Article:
By the dining table where he found Mary, he spotted a cluster of blood spots on the floor. Vin was hurt. He followed them, their path erratic as if the tracker staggered wildly as he made his way toward the kitchen. Chris stood a moment, staring at the door. What would he find? With his heart pounding he turned the knob and pushed the door open. He cringed at the squeaky hinge.

But all thoughts of squeaky doors were forgotten the moment Chris saw Vin hunched over the kitchen table, his head resting on his right arm, facing the door. His face was as pale as a sheet, but his cheeks were brushed red with fever and his tangled hair hung limply around his face, heavy from the sweat that glistened on his face.

But it was the look of sheer exhaustion that sent a chill down Chris's spine. Vin's cheeks looked hollow, his eyes sunken and rimmed with dark circles.

Chris stepped cautiously into the kitchen and moved to stand behind Vin's chair. He could see the broken left arm dangling uselessly at his friend's side, hesitating to touch it.

"Vin…" he whispered, but there was no reaction.

He gently shook Vin's right shoulder and still there was no response. Leaning down he brushed the hair from Vin's forehead and felt for the fever he knew was there. "You're burning up cowboy," he said. "Let's get you out of here."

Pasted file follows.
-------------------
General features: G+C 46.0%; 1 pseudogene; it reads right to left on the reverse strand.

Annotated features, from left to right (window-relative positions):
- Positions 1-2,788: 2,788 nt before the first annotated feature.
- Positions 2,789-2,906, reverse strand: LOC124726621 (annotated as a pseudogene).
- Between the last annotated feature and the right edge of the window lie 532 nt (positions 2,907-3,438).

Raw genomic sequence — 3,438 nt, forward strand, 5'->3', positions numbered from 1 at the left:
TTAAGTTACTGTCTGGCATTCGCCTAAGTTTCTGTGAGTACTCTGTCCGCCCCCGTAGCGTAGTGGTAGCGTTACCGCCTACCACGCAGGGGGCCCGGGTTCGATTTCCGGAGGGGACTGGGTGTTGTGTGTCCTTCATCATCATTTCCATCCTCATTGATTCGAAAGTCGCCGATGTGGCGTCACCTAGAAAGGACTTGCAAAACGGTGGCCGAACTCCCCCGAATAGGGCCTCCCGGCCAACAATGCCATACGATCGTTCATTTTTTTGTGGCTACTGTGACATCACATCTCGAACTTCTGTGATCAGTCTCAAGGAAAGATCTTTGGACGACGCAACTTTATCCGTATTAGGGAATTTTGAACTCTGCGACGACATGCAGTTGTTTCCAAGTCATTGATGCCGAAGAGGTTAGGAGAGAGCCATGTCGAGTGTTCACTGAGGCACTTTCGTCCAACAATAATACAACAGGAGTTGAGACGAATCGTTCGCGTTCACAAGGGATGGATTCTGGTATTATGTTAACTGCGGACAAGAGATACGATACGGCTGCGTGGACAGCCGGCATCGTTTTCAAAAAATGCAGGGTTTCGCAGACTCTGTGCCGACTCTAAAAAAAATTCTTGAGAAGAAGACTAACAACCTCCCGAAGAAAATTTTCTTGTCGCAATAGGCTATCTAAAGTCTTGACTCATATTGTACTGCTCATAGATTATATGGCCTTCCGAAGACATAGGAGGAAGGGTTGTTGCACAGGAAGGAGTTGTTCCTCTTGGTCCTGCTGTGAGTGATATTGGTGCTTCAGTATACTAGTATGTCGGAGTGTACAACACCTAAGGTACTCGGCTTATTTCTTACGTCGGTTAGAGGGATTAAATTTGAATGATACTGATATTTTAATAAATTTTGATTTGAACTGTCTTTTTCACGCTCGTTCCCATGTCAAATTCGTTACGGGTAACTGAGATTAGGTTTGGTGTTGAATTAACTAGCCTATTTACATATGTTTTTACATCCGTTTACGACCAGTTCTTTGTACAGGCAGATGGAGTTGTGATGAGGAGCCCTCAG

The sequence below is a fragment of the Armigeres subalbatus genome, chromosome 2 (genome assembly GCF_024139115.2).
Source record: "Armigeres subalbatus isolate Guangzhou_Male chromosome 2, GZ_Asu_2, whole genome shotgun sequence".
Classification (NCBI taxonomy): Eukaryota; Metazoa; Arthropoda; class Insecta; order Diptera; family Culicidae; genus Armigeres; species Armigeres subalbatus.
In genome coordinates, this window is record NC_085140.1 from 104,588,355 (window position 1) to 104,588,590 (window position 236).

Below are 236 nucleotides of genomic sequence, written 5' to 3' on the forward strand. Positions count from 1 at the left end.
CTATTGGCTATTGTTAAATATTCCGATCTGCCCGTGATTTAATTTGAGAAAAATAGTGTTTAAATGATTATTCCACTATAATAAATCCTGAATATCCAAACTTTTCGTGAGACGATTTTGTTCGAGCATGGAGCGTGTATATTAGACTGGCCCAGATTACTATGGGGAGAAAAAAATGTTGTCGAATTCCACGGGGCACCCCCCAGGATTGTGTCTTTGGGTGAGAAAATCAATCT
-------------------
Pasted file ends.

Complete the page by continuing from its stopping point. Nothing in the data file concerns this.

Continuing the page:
He lifted Vin's right arm and wrapped it around his waist and hauled him up out of the chair. Chris' heart nearly stopped beating as Vin moaned softly. "Please God, …don't leave me now…."

"It's ok, Vin, it's me. It's Chris. "I'm getting you out of here."

Vin lifted his head, his eyes meeting Chris'. Hopelessness turned to recognition and the barest of smiles touched his lips. "What took you so long?" he whispered.

Chris grinned sardonically, "The doorman wouldn't let me in."

Vin clamped his right hand on Chris's shoulder, letting Larabee support his weight while he fought to gather his wits and his strength. "Mary?" he asked, and his voice caught, the memory of her humming echoing in his head.

"I got her out. She's with Josiah. Now, let's get you out. What happened?" Chris nodded at Vin's left arm.

"Broke," he said simply.

They moved away from the table. Vin's legs buckled and Chris latched onto Vin's belt and they shuffled toward the door together.

"Listen to me," Chris whispered. "In a minute all hell is going to break lose again. We're going out the front door…can't take a chance with the French doors, they could shatter."

Vin nodded then stiffened. The temperature plummeted. The bright sunlight streaming in through the picture window behind Simon's desk turned gray and heavy. The foul stench rose up around them and Vin sagged.

"No…" Vin moaned.

Chris clamped his arm tighter around Vin's waist and started running for the door, half dragging the near unconscious man across the littered floor. The house shook violently and Chris lost his footing. He slammed into the overturned desk and lost his grip on Vin's belt. Vin gasped in surprise as a strong hand gripped his right ankle and yanked him off his feet, dragging him across the glass shards and shredding his shirt.

"Vin!" Chris yelled as he dove across the floor, catching Vin's right wrist.